For Anteater in Tennessee Zoo, a Big Rabies First

Rabies has never been seen in this species before; anteater may have brought it from Va. to Tenn.
By Jenn Gidman,  Newser Staff
Posted Apr 15, 2022 12:13 PM CDT
For Anteater in Tennessee Zoo, a Big Rabies First
Stock photo of a lesser anteater.   (Getty Images/Peter Loring)

A rabies variant not usually seen in Tennessee apparently found its way there via Virginia, and a captive anteater is getting the blame. A CDC report published Friday cites the case of a particular southern tamandua, aka lesser anteater (even fancier name: Tamandua tetradactyla), that may have exposed more than a dozen people to the viral disease, in what Live Science notes is the first known case in this species. The anteater in question had been transferred from a drive-through Virginia zoo to a zoo in Tennessee's Washington County at the beginning of May last year, and by the end of June, the creature started acting lethargic and showing other worrisome signs, including diarrhea and loss of appetite.

Thinking the animal had an infection, vets prescribed antibiotics. But the anteater's condition worsened, and it was euthanized in July. A necropsy and further tests confirmed it had rabies, which surprised scientists for several reasons. First, the tamandua has an exceedingly low body temperature—91 degrees Fahrenheit—that isn't hospitable to the rabies virus. Plus, this anteater hadn't had any evident bites on it indicating another animal had transmitted it. The fact that no reports had ever come in on tamanduas having rabies put that theory even further out of experts' minds. Finally, the rabies variant found in the anteater was one seen in raccoons in the eastern US, including in Virginia, where the anteater had come from—but not in its new home state of Tennessee.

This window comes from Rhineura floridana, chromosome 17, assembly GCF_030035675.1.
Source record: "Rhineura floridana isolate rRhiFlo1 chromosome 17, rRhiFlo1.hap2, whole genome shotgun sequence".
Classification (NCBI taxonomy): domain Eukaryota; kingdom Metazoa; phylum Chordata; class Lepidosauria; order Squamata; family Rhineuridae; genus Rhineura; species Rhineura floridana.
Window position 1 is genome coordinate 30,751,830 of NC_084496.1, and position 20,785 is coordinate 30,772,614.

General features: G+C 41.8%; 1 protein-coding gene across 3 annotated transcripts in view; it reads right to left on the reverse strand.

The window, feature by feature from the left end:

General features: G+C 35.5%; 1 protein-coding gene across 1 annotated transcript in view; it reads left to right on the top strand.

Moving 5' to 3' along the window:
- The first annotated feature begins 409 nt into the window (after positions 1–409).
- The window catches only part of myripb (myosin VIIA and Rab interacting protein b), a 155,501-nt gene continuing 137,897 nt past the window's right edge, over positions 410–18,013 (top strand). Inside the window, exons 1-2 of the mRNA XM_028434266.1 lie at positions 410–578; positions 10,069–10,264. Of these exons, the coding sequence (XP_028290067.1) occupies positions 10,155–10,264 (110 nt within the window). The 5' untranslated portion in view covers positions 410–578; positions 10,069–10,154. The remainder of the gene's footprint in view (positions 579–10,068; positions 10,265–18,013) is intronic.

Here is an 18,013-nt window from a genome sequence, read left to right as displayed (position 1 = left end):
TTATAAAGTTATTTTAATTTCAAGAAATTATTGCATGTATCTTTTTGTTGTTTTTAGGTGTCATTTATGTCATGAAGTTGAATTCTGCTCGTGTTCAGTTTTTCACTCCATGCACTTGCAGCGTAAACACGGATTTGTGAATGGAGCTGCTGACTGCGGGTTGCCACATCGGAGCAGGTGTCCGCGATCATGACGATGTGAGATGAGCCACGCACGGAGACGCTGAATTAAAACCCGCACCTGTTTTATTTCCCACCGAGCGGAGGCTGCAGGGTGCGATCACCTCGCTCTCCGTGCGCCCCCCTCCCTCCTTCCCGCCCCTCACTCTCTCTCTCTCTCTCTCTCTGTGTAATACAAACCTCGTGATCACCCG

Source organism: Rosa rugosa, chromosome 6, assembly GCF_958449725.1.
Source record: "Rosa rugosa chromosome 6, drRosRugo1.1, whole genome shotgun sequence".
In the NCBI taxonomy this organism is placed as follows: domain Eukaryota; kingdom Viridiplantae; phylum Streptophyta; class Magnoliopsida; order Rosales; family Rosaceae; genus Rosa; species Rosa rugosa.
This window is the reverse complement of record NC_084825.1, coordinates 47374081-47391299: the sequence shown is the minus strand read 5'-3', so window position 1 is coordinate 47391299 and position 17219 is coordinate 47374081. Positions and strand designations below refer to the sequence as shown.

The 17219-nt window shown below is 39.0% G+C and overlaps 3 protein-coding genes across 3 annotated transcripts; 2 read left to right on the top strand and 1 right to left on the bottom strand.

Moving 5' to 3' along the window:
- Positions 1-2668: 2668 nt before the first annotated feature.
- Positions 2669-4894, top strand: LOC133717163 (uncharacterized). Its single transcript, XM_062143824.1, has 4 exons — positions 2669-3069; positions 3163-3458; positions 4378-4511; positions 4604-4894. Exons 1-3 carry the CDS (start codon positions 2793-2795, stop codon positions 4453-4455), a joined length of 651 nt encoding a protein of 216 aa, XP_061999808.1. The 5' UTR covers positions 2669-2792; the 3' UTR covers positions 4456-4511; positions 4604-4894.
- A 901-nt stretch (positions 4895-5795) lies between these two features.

That last fact led scientists to speculate the anteater had been rabid before it left Virginia. While no one can say for sure that's what happened, the owner of the Virginia zoo confirmed "native wildlife" had been spotted inside the zoo's fencing. "This case demonstrates the possibility of rabies translocation by human movement of captive mammals," the CDC researchers warn. Thirteen people who'd come into contact with the anteater were treated with postexposure vaccines; as of the beginning of this month, no more rabies cases tied to this case, in humans or animals, were reported in either state. Stat News notes that rabies, typically fatal if left untreated, may be an "underestimated" threat, citing a CDC report from earlier this year that noted three people died from rabies in 2021 after being bitten by bats and not seeking rabies treatment. (More rabies stories.)

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